Thank you, I can see where filling the 1p_3/2 shell with 4 neutrons in boron-11 would lower the neutron cross section from 3835 barns in boron-10 to 0.0055 barns in boron-11
My next question is: "why are both boron-10 and boron-11 "stable ?". Let me attempt to answer my question and you can correct my errors. For boron-11, it appears the stability comes from the fact that the 1p_3/2 shell is complete with 4 neutrons. For boron-10 it appears the stability comes from the fact that it is an "odd-odd" (Z-N) isotope with equal number of protons and neutrons in both 1s and 1p_3/2 shells--an example of "pairing-energy". There are only three other known examples of odd-odd (Z-N) isotopes that are stable against beta-decay: deuterium, lithium-6, nitrogen-14.
But this leads to another question. Why does boron-10 convert to lithium-7 and alpha particle when it absorbs a low energy neutron ?--why does it not just convert to stable boron-11 ? Is there more energy in the added neutron than is needed to form stable boron-11 ?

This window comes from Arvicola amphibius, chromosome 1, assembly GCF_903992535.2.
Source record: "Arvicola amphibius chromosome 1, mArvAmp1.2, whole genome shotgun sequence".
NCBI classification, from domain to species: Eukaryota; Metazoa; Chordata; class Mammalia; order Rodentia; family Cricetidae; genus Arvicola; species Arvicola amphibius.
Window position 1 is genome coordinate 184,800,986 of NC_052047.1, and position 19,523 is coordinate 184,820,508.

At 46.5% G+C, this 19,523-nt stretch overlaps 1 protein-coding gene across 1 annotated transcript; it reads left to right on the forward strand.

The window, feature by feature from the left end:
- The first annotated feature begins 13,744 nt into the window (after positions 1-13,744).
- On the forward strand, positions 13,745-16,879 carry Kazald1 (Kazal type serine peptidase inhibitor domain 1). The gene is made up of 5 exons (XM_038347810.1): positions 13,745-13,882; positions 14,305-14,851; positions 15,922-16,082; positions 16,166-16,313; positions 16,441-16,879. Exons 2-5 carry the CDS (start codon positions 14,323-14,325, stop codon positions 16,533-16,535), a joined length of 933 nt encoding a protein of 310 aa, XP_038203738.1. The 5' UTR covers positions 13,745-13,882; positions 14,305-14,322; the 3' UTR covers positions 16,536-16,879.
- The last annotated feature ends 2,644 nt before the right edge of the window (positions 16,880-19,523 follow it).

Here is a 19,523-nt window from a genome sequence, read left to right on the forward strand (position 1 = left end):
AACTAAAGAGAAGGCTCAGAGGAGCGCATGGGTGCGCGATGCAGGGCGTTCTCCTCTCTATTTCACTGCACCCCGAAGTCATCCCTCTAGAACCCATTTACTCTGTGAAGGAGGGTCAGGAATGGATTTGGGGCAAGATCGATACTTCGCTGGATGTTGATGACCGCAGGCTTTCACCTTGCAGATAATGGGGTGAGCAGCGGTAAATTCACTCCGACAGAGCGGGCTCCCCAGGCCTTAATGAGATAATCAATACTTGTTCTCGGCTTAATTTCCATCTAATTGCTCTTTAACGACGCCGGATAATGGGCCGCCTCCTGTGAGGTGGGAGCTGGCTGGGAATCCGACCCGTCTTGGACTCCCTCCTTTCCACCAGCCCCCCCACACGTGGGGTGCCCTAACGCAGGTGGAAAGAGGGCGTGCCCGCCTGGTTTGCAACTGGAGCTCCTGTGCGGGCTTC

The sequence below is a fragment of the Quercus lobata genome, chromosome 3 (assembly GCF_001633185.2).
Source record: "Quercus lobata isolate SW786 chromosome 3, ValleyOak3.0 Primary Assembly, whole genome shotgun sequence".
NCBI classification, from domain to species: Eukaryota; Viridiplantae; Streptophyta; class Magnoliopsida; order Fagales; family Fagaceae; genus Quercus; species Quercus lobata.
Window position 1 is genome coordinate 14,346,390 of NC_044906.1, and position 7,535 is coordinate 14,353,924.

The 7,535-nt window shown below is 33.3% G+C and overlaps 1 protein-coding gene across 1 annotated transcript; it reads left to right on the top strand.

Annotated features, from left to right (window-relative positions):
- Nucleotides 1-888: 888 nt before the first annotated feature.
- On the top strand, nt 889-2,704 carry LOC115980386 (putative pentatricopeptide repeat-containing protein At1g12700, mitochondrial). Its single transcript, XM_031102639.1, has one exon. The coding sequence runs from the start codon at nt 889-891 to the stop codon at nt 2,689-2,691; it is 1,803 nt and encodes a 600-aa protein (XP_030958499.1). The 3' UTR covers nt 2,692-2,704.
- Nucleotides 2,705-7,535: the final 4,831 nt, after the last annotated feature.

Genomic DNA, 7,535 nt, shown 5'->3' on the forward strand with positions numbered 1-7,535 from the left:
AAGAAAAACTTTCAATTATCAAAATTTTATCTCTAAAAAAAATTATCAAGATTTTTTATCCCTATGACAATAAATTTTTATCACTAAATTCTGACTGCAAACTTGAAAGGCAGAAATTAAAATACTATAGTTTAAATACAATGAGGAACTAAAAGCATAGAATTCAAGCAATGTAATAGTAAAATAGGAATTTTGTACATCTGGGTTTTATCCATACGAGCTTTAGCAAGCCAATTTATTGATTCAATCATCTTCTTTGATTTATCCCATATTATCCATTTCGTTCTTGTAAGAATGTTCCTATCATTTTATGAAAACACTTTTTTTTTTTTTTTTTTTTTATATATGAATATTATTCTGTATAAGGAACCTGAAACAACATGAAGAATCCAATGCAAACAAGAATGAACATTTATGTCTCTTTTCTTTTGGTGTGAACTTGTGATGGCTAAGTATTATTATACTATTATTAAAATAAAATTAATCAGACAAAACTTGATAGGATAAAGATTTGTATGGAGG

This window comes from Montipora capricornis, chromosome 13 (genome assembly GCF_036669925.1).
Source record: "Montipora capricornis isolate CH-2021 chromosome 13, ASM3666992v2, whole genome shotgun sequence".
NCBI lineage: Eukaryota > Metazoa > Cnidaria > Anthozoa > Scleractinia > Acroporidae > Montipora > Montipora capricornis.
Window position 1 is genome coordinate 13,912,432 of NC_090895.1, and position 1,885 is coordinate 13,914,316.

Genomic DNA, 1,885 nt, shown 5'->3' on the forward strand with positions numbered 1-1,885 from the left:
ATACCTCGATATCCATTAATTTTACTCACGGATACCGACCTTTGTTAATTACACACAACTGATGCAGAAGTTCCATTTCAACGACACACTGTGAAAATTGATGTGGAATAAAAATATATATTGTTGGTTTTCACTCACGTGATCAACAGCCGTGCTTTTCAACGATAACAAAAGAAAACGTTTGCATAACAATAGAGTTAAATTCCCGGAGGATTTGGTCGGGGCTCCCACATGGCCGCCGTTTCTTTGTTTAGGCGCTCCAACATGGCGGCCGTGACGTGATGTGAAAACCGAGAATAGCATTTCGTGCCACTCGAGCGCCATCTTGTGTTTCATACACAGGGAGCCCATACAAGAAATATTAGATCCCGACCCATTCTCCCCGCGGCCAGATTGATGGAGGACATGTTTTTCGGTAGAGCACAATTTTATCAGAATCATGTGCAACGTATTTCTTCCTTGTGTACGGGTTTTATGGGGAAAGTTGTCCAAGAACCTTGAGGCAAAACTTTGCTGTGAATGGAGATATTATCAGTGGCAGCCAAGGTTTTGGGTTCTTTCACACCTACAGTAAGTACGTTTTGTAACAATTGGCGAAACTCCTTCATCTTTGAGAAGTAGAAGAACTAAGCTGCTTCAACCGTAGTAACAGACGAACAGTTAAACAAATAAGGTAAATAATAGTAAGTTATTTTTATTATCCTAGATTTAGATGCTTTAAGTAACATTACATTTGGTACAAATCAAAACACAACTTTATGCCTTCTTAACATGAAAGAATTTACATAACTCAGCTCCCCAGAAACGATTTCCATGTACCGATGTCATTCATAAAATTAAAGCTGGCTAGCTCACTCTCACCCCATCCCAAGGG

This statement I do not understand. B-13 does not have a smaller cross section than boron-11. Boron-13 has a neutron cross section = 767 barns, boron-11 has cross section of 0.0055 barns:
Boron-13 is also beta unstable, with half life of 0.0174 sec. Boron-11 is beta stable.
So, the concept that magic neutron number = 8, thus isotope is more stable, does not work for element boron. Boron-13 isotope (which has a magic # = 8 neutrons) is neither more stable, nor has smaller cross section, than non-magic boron-11 isotope. Also, the concept that having completely filled first three shells with neutrons (1s, 1p_3/2, 1p_1/2) thus leads to great isotope stability is falsified with boron-13.